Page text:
Ruth Monahan of Appassionata Flowers on Dublin’s Clarendon Street shares the tips and trends to know when planning blooms for your big day
Wedding flowers will be described as full of personality for the diverse days of love around Ireland in 2020. With an ever increasing social media following of florists all around the world, brides are now very savvy about flower looks they like and textures they enjoy. Fundamentally, we would always believe that your wedding flowers should represent you and your partners’ style, the kind of wedding you are holding – be it an intimate gathering or a more formal gang of a hundred – and that your flowers should not be dictated by a Pinterest moodboard.
Timeline is a good thing to think about when planning your day-of-love blooms. By all means, contact your favourite florist when you get engaged and pencil in a date, but there is no need to decide on your flowers until fundamentals of the day including your dress, the venue, the wedding style and your location are decided. We would often recommend only meeting your florist three months before the big day. This means that more flowers that will be in season at the time of your wedding will be in stock and you can also have a lovely stress free meeting to look forward to amidst all of the other organisation. It is also a great idea to bring in any inspirations you have or even to send on a moodboard of flowers and designs you love in advance, so that your florist can build a tailored proposal to suit your taste and needs.
It is less than ideal to walk into a flower shop and expect a florist to make up a wedding bouquet on the spot or for the following day. Any floral designer will pride themselves on their bridal bouquet and bridesmaids work and each bouquet can take up to an hour and a half to make and perfect depending on the style. So it is vital that you make an appointment with your florist so you can have the necessary time to discuss your wedding needs.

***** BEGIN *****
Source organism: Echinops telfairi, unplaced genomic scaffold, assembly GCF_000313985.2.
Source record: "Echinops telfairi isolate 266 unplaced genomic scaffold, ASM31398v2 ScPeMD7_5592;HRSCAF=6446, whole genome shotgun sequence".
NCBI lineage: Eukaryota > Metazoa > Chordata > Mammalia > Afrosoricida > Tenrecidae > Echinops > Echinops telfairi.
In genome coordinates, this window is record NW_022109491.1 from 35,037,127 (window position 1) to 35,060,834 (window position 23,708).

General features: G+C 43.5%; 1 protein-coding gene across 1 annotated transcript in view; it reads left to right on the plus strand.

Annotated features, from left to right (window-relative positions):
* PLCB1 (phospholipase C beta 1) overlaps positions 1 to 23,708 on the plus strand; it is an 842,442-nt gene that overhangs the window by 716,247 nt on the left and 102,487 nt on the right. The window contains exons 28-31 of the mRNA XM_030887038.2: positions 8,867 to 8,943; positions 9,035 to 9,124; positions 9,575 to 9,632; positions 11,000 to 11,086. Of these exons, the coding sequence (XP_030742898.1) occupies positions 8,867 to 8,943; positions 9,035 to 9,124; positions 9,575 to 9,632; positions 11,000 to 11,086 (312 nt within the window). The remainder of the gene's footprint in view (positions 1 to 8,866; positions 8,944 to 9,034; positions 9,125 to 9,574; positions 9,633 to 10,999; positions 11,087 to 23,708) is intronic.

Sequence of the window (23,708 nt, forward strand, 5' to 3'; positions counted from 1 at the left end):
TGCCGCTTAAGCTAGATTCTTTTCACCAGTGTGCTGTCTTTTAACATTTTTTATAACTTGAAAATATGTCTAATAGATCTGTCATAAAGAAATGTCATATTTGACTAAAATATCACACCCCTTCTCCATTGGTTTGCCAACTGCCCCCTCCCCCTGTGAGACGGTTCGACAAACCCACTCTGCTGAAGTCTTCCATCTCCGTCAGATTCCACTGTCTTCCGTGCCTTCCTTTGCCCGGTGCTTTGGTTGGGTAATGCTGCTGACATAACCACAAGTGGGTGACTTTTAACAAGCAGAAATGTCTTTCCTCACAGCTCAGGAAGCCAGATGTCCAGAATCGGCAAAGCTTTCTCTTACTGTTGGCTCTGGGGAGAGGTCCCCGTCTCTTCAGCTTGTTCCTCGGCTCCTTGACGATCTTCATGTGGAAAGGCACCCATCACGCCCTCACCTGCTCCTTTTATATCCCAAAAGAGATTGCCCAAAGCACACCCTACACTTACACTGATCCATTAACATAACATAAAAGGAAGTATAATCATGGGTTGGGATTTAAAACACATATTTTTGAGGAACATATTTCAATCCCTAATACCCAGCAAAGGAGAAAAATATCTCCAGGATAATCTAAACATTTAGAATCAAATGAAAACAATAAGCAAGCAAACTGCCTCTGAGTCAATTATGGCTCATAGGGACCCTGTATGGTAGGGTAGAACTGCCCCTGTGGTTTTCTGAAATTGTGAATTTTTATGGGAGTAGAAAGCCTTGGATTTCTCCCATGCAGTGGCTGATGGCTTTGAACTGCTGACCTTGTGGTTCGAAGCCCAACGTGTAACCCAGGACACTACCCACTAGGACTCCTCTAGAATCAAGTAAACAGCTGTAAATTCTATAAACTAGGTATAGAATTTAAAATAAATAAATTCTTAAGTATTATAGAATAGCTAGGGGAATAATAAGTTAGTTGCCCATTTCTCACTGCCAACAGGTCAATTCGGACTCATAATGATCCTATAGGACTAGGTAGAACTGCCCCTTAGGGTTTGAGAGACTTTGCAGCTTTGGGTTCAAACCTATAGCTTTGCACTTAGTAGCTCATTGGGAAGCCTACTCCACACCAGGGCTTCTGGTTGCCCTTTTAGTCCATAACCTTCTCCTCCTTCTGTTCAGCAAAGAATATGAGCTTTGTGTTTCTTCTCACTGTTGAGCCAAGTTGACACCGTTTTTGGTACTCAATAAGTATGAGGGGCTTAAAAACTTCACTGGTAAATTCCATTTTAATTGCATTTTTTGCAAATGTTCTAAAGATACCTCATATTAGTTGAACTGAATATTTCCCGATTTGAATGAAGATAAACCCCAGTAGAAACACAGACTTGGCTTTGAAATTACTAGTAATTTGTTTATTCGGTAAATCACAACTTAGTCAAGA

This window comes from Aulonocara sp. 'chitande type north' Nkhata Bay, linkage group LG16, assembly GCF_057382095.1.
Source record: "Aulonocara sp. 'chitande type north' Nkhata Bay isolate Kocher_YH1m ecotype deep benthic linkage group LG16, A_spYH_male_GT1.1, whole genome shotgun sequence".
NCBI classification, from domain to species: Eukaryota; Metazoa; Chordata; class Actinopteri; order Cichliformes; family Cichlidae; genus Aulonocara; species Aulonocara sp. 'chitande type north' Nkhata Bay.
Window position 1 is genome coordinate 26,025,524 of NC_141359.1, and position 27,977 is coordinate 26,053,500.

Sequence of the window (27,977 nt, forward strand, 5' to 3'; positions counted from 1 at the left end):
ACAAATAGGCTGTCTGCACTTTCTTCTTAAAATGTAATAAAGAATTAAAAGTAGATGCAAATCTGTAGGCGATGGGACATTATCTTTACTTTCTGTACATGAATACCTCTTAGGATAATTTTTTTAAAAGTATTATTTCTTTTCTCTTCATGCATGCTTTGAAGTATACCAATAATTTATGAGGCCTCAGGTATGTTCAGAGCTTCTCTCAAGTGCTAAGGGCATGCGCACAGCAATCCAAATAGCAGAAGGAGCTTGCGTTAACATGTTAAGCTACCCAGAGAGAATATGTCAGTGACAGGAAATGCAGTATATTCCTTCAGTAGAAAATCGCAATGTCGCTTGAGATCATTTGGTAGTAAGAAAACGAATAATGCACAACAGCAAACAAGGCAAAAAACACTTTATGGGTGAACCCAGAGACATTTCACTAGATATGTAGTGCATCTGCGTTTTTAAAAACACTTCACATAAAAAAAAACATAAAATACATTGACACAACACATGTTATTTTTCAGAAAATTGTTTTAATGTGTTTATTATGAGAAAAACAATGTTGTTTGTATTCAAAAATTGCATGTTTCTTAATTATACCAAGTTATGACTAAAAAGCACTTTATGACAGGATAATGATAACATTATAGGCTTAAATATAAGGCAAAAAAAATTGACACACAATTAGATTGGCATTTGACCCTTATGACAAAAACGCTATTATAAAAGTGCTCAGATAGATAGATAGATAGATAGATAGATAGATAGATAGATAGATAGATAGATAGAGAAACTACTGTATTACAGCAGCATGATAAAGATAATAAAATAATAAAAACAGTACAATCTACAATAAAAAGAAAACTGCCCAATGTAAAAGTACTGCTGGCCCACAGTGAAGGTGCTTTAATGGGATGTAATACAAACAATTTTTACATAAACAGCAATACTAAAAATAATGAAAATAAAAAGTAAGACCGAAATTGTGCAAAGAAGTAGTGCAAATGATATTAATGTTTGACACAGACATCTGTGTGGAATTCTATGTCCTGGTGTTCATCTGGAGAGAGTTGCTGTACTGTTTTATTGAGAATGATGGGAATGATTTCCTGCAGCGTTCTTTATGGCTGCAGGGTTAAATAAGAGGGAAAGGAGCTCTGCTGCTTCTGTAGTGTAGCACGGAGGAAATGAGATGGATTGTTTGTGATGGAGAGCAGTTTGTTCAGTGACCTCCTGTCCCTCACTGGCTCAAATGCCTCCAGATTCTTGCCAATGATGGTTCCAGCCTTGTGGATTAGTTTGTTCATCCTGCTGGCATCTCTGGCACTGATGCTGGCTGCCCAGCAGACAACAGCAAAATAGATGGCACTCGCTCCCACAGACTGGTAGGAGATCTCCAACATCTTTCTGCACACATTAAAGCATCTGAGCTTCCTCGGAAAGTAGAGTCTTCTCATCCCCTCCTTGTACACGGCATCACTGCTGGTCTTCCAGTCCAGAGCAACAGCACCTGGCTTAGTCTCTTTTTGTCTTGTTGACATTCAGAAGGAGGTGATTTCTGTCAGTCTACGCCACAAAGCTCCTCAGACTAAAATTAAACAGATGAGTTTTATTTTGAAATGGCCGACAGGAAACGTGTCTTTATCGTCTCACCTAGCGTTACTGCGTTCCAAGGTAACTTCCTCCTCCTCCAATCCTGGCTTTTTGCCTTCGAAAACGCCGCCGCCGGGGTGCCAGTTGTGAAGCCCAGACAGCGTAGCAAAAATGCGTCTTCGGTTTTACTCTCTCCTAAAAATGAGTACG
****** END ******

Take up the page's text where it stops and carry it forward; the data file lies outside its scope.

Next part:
Trends for 2020 include flowers filled with personality, a sense of delicacy and the ethereal, a feeling of femininity as frothy foliages fill between the large head blooms. Currently, there is a lot of interest in mixing dried and fresh flowers, in playing with dyed elements and of course using real flowers of the season.
One misconception is that roses are very expensive. It depends on your rose choice – for example, if your flower is in season costs are much less, but trying to find a garden rose in winter could prove very expensive.
Sustainability is a key focus for us at Appassionata. We would often suggest ways for a couple to reuse their flowers for the following day or to place the wedding bouquets on a table or mantelpiece in vessels to act as table centres. Your florist could also provide biodegradable packaging so that you can present guests with flowers to take home at the end of the night too. Most florists in Ireland do try to use Irish-grown flowers where possible but it is very difficult to create a whole wedding from locally grown ingredients especially if there are many table centre pieces to create.
Colour trends vary greatly between a bright kaleidoscope of happy hues to using the palest of shades in a mix of textures and mixing flower types in unusual ways. There has also been a return to the all-white wedding but instead of it looking formal and stiff, an unruly but luxurious shape is given to shades of sage, cream, and white using radiant large head garden roses, ranunculus, lisianthus, peonies, frilly tulips and more…
Your bridal bouquet should be filled with flowers that make you smile, you should enjoy carrying your favourite blooms and it is always such a wonderful support to hold tight when you start those tentative steps smiling along the aisle to meet your best friend for life. Enjoy every moment and hold those blooms close for their scent to make you smile on what will be one of the best days of your life.
Flowers by season
Garden & spray roses, ranunculus, tulips, hyacinths, muscari, lisianthus, lilac, freesia, blossom, anemone, poppy, orchids, astilbe, lily-of-the-valley, forget-me-knots, guelder, waxflower, mimosa, narcissi & daffodils, veronica, iris, gypsophilia.
Hydrangea, garden & spray roses, peonies, delphinium & larkspur, lisianthus, freesia, poppy, orchids, astilbe, lily-of-the-valley, forget-me-knots, waxflowers, dahlias, cosmos, sweetpea, nigella, Queen Anne’s Lace, alchemilla, scabiosa, veronica, iris, gypsophilia.
Hydrangea, garden & spray roses, delphinium & larkspur, lisianthus, freesia, orchids, astilbe, lily-of-the-valley, forget-me-knots, waxflowers. Also, berried foliage, blackberries, viburnum berries, dahlias, jasmine, amaranthus, veronica, gypsophilia.
Green or white hydrangea, garden & spray roses, lisianthus, freesia, orchids, astilbe, lily-of-the-valley, forget-me-knots, waxflowers. Also, berried foliage, eucalyptus, jasmine, amaryllis, hypericum, veronica, gypsophilia.
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